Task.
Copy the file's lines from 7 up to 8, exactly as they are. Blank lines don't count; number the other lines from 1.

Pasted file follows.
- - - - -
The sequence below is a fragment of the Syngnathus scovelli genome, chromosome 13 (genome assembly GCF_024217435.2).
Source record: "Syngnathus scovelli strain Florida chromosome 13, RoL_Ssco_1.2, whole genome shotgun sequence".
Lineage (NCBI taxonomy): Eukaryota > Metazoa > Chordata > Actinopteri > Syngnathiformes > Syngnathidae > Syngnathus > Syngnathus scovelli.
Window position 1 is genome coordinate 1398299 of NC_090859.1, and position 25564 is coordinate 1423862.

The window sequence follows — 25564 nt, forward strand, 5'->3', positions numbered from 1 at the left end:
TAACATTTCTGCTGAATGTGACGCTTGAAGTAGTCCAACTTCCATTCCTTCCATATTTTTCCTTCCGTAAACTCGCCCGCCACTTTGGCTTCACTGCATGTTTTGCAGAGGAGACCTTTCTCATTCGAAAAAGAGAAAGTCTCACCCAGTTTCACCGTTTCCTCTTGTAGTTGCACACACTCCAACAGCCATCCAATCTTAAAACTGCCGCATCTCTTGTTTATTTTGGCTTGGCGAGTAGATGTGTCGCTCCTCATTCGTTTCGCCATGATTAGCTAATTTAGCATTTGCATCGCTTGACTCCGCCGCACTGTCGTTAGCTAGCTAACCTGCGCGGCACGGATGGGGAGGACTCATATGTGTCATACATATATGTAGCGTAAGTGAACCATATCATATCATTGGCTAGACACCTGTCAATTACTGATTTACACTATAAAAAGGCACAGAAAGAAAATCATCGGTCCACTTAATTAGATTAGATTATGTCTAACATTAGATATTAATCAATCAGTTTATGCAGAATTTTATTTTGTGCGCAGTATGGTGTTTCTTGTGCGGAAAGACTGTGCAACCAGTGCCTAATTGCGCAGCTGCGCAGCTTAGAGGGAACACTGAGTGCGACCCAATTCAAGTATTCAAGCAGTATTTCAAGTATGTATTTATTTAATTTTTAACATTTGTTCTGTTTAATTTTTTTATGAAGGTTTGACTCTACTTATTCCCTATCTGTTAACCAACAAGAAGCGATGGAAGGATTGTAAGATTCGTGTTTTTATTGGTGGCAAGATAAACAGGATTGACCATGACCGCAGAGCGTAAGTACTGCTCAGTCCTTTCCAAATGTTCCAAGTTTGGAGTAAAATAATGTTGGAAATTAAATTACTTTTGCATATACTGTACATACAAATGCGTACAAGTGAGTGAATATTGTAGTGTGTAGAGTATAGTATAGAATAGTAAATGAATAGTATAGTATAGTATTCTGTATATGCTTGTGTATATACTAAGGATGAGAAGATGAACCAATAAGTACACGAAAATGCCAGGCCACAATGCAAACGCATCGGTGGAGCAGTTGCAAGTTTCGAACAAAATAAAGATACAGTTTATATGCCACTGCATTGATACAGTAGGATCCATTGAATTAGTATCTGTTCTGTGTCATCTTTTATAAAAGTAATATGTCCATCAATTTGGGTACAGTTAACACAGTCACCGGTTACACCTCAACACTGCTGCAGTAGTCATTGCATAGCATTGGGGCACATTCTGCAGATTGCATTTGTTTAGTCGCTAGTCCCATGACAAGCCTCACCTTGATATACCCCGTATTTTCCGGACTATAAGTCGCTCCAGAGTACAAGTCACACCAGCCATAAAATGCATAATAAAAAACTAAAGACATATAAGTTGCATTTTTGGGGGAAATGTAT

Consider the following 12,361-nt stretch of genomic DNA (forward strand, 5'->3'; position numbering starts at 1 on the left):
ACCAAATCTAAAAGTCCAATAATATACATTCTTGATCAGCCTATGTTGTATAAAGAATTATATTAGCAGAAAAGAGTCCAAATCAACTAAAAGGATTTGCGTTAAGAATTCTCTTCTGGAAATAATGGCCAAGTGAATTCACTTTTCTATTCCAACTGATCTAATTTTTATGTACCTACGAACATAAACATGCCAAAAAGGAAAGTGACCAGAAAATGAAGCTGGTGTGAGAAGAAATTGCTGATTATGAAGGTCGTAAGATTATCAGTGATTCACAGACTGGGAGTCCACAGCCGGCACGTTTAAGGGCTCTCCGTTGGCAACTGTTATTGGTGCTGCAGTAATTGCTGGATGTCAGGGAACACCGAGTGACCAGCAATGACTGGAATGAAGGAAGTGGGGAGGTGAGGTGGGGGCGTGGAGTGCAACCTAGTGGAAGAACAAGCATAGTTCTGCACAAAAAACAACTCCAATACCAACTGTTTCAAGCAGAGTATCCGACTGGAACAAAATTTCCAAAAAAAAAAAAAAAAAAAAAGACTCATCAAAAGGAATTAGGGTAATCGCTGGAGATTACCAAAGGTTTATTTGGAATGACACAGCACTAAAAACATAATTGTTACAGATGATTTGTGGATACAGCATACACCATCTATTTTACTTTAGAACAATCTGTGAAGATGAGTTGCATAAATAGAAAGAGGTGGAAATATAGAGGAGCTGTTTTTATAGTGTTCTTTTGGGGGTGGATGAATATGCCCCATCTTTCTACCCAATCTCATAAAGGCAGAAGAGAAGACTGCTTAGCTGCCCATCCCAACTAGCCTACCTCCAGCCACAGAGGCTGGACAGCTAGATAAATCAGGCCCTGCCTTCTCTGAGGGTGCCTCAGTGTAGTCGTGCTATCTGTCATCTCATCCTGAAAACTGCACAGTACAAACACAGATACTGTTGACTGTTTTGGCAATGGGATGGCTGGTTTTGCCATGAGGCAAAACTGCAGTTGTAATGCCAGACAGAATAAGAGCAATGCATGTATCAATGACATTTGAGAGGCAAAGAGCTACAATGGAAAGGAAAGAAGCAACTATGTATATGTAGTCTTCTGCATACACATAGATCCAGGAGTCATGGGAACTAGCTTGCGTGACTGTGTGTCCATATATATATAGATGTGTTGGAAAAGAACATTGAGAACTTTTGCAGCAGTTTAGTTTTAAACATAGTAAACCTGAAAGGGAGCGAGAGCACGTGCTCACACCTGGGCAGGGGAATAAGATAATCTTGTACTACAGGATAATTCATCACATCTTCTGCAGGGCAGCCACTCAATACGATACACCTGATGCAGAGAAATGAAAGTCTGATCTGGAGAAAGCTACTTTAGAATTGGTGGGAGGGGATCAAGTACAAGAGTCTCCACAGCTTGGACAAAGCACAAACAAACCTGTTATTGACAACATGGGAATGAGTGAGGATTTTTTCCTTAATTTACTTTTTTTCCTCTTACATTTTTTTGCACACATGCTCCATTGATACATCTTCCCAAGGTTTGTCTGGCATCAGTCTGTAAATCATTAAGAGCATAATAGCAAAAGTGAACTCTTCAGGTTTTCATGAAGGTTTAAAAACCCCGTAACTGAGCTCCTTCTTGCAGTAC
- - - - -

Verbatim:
Consider the following 12,361-nt stretch of genomic DNA (forward strand, 5'->3'; position numbering starts at 1 on the left):
ACCAAATCTAAAAGTCCAATAATATACATTCTTGATCAGCCTATGTTGTATAAAGAATTATATTAGCAGAAAAGAGTCCAAATCAACTAAAAGGATTTGCGTTAAGAATTCTCTTCTGGAAATAATGGCCAAGTGAATTCACTTTTCTATTCCAACTGATCTAATTTTTATGTACCTACGAACATAAACATGCCAAAAAGGAAAGTGACCAGAAAATGAAGCTGGTGTGAGAAGAAATTGCTGATTATGAAGGTCGTAAGATTATCAGTGATTCACAGACTGGGAGTCCACAGCCGGCACGTTTAAGGGCTCTCCGTTGGCAACTGTTATTGGTGCTGCAGTAATTGCTGGATGTCAGGGAACACCGAGTGACCAGCAATGACTGGAATGAAGGAAGTGGGGAGGTGAGGTGGGGGCGTGGAGTGCAACCTAGTGGAAGAACAAGCATAGTTCTGCACAAAAAACAACTCCAATACCAACTGTTTCAAGCAGAGTATCCGACTGGAACAAAATTTCCAAAAAAAAAAAAAAAAAAAAAGACTCATCAAAAGGAATTAGGGTAATCGCTGGAGATTACCAAAGGTTTATTTGGAATGACACAGCACTAAAAACATAATTGTTACAGATGATTTGTGGATACAGCATACACCATCTATTTTACTTTAGAACAATCTGTGAAGATGAGTTGCATAAATAGAAAGAGGTGGAAATATAGAGGAGCTGTTTTTATAGTGTTCTTTTGGGGGTGGATGAATATGCCCCATCTTTCTACCCAATCTCATAAAGGCAGAAGAGAAGACTGCTTAGCTGCCCATCCCAACTAGCCTACCTCCAGCCACAGAGGCTGGACAGCTAGATAAATCAGGCCCTGCCTTCTCTGAGGGTGCCTCAGTGTAGTCGTGCTATCTGTCATCTCATCCTGAAAACTGCACAGTACAAACACAGATACTGTTGACTGTTTTGGCAATGGGATGGCTGGTTTTGCCATGAGGCAAAACTGCAGTTGTAATGCCAGACAGAATAAGAGCAATGCATGTATCAATGACATTTGAGAGGCAAAGAGCTACAATGGAAAGGAAAGAAGCAACTATGTATATGTAGTCTTCTGCATACACATAGATCCAGGAGTCATGGGAACTAGCTTGCGTGACTGTGTGTCCATATATATATAGATGTGTTGGAAAAGAACATTGAGAACTTTTGCAGCAGTTTAGTTTTAAACATAGTAAACCTGAAAGGGAGCGAGAGCACGTGCTCACACCTGGGCAGGGGAATAAGATAATCTTGTACTACAGGATAATTCATCACATCTTCTGCAGGGCAGCCACTCAATACGATACACCTGATGCAGAGAAATGAAAGTCTGATCTGGAGAAAGCTACTTTAGAATTGGTGGGAGGGGATCAAGTACAAGAGTCTCCACAGCTTGGACAAAGCACAAACAAACCTGTTATTGACAACATGGGAATGAGTGAGGATTTTTTCCTTAATTTACTTTTTTTCCTCTTACATTTTTTTGCACACATGCTCCATTGATACATCTTCCCAAGGTTTGTCTGGCATCAGTCTGTAAATCATTAAGAGCATAATAGCAAAAGTGAACTCTTCAGGTTTTCATGAAGGTTTAAAAACCCCGTAACTGAGCTCCTTCTTGCAGTAC